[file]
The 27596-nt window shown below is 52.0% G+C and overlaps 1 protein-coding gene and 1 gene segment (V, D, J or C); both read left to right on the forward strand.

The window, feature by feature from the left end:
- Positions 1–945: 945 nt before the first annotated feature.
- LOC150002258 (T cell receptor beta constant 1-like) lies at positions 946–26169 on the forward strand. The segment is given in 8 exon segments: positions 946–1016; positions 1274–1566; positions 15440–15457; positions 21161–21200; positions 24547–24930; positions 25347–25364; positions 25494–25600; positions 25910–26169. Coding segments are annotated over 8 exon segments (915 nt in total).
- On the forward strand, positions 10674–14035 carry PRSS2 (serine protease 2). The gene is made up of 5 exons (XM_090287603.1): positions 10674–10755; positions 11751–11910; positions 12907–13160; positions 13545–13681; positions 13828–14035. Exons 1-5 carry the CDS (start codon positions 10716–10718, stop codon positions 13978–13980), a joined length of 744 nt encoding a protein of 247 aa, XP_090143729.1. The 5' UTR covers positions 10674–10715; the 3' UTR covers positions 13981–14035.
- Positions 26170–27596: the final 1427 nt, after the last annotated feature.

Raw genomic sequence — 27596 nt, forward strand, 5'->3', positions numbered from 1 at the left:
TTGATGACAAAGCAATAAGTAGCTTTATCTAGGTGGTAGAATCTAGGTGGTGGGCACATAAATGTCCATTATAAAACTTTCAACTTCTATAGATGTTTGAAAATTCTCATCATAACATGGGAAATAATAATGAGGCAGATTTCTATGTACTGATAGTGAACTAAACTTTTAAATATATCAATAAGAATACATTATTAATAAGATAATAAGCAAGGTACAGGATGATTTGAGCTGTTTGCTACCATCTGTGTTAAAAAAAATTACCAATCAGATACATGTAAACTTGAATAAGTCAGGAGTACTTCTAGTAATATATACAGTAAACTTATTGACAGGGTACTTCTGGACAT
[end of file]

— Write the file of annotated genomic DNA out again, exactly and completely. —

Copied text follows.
The 27596-nt window shown below is 52.0% G+C and overlaps 1 protein-coding gene and 1 gene segment (V, D, J or C); both read left to right on the forward strand.

The window, feature by feature from the left end:
- Positions 1–945: 945 nt before the first annotated feature.
- LOC150002258 (T cell receptor beta constant 1-like) lies at positions 946–26169 on the forward strand. The segment is given in 8 exon segments: positions 946–1016; positions 1274–1566; positions 15440–15457; positions 21161–21200; positions 24547–24930; positions 25347–25364; positions 25494–25600; positions 25910–26169. Coding segments are annotated over 8 exon segments (915 nt in total).
- On the forward strand, positions 10674–14035 carry PRSS2 (serine protease 2). The gene is made up of 5 exons (XM_090287603.1): positions 10674–10755; positions 11751–11910; positions 12907–13160; positions 13545–13681; positions 13828–14035. Exons 1-5 carry the CDS (start codon positions 10716–10718, stop codon positions 13978–13980), a joined length of 744 nt encoding a protein of 247 aa, XP_090143729.1. The 5' UTR covers positions 10674–10715; the 3' UTR covers positions 13981–14035.
- Positions 26170–27596: the final 1427 nt, after the last annotated feature.

Raw genomic sequence — 27596 nt, forward strand, 5'->3', positions numbered from 1 at the left:
TTGATGACAAAGCAATAAGTAGCTTTATCTAGGTGGTAGAATCTAGGTGGTGGGCACATAAATGTCCATTATAAAACTTTCAACTTCTATAGATGTTTGAAAATTCTCATCATAACATGGGAAATAATAATGAGGCAGATTTCTATGTACTGATAGTGAACTAAACTTTTAAATATATCAATAAGAATACATTATTAATAAGATAATAAGCAAGGTACAGGATGATTTGAGCTGTTTGCTACCATCTGTGTTAAAAAAAATTACCAATCAGATACATGTAAACTTGAATAAGTCAGGAGTACTTCTAGTAATATATACAGTAAACTTATTGACAGGGTACTTCTGGACAT